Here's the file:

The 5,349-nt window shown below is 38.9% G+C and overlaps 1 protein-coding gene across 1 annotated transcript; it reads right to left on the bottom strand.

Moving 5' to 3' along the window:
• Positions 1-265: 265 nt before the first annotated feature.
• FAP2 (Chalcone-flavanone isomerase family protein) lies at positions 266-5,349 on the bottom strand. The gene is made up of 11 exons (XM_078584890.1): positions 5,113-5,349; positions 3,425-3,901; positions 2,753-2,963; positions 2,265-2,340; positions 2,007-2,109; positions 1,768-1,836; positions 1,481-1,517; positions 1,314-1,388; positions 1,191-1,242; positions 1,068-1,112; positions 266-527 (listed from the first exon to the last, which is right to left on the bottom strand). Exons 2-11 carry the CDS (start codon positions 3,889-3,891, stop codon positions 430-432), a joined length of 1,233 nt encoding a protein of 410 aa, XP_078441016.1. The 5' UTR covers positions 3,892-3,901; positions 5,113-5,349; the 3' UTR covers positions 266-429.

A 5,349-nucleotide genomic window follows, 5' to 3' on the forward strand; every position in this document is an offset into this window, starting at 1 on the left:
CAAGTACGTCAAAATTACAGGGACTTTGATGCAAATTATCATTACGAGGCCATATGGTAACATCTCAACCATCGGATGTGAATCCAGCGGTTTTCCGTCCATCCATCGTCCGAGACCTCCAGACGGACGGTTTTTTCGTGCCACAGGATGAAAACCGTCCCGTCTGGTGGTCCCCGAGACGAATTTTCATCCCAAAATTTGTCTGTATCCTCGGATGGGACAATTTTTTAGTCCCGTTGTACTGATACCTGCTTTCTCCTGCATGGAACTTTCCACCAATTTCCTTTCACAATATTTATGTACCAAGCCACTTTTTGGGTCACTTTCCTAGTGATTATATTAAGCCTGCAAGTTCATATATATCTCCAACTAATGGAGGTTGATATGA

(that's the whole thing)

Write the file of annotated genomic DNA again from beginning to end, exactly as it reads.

The 5,349-nt window shown below is 38.9% G+C and overlaps 1 protein-coding gene across 1 annotated transcript; it reads right to left on the bottom strand.

Moving 5' to 3' along the window:
• Positions 1-265: 265 nt before the first annotated feature.
• FAP2 (Chalcone-flavanone isomerase family protein) lies at positions 266-5,349 on the bottom strand. The gene is made up of 11 exons (XM_078584890.1): positions 5,113-5,349; positions 3,425-3,901; positions 2,753-2,963; positions 2,265-2,340; positions 2,007-2,109; positions 1,768-1,836; positions 1,481-1,517; positions 1,314-1,388; positions 1,191-1,242; positions 1,068-1,112; positions 266-527 (listed from the first exon to the last, which is right to left on the bottom strand). Exons 2-11 carry the CDS (start codon positions 3,889-3,891, stop codon positions 430-432), a joined length of 1,233 nt encoding a protein of 410 aa, XP_078441016.1. The 5' UTR covers positions 3,892-3,901; positions 5,113-5,349; the 3' UTR covers positions 266-429.

A 5,349-nucleotide genomic window follows, 5' to 3' on the forward strand; every position in this document is an offset into this window, starting at 1 on the left:
CAAGTACGTCAAAATTACAGGGACTTTGATGCAAATTATCATTACGAGGCCATATGGTAACATCTCAACCATCGGATGTGAATCCAGCGGTTTTCCGTCCATCCATCGTCCGAGACCTCCAGACGGACGGTTTTTTCGTGCCACAGGATGAAAACCGTCCCGTCTGGTGGTCCCCGAGACGAATTTTCATCCCAAAATTTGTCTGTATCCTCGGATGGGACAATTTTTTAGTCCCGTTGTACTGATACCTGCTTTCTCCTGCATGGAACTTTCCACCAATTTCCTTTCACAATATTTATGTACCAAGCCACTTTTTGGGTCACTTTCCTAGTGATTATATTAAGCCTGCAAGTTCATATATATCTCCAACTAATGGAGGTTGATATGA